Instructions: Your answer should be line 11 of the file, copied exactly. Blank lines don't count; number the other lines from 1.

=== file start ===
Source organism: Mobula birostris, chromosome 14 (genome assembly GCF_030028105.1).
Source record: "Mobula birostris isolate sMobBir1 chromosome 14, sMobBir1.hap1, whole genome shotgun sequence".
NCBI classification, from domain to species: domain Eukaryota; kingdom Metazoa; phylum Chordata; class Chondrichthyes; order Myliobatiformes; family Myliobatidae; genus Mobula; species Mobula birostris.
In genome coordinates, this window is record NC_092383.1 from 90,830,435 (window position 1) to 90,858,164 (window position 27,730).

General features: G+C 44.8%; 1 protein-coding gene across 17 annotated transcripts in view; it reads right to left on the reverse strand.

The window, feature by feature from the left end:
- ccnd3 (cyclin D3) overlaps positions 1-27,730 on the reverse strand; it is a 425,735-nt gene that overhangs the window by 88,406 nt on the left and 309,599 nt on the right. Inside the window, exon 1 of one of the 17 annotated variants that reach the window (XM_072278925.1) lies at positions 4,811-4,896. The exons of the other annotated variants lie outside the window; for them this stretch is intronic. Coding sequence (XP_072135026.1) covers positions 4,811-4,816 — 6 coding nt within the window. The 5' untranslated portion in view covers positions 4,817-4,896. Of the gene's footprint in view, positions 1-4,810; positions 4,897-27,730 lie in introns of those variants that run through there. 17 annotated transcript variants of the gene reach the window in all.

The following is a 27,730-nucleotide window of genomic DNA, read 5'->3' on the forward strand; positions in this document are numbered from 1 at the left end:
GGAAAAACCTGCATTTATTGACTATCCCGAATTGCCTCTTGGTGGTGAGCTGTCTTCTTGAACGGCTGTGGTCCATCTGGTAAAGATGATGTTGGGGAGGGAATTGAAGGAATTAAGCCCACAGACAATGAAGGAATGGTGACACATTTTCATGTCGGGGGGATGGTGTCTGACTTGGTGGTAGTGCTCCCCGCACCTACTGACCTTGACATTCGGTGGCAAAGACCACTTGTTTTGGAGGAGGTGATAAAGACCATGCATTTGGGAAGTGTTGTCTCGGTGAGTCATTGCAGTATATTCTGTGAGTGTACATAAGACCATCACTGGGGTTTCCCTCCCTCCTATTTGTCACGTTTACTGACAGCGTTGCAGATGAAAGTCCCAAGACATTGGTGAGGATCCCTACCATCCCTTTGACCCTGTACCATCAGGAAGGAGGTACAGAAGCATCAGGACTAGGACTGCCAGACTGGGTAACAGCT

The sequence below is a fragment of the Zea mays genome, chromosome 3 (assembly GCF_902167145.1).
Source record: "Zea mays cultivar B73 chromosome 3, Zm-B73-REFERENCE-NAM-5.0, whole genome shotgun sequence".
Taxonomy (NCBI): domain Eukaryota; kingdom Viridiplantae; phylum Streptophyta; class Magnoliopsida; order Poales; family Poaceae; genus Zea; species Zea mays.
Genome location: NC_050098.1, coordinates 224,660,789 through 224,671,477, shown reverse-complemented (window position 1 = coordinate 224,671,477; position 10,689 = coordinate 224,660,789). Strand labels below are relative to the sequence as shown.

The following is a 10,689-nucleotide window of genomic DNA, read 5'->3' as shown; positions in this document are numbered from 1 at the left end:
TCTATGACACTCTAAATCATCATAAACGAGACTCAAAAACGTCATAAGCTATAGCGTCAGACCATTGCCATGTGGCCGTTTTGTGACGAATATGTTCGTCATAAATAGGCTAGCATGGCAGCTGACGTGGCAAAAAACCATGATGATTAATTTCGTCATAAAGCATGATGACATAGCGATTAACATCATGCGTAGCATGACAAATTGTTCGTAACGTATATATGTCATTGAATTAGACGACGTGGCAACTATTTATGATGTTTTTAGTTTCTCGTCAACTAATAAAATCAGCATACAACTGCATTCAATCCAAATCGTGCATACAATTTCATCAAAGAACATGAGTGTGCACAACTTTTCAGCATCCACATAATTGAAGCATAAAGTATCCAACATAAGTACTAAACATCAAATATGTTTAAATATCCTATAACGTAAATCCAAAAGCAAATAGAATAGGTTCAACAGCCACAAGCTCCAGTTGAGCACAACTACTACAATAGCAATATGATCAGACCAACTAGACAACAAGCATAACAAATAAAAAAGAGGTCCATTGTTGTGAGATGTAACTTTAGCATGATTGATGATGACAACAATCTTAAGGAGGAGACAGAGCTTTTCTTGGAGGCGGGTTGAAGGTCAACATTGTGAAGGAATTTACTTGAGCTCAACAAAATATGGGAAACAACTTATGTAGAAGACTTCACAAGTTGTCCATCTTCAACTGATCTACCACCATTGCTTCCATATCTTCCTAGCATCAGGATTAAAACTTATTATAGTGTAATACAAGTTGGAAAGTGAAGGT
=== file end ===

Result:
Source record: "Zea mays cultivar B73 chromosome 3, Zm-B73-REFERENCE-NAM-5.0, whole genome shotgun sequence".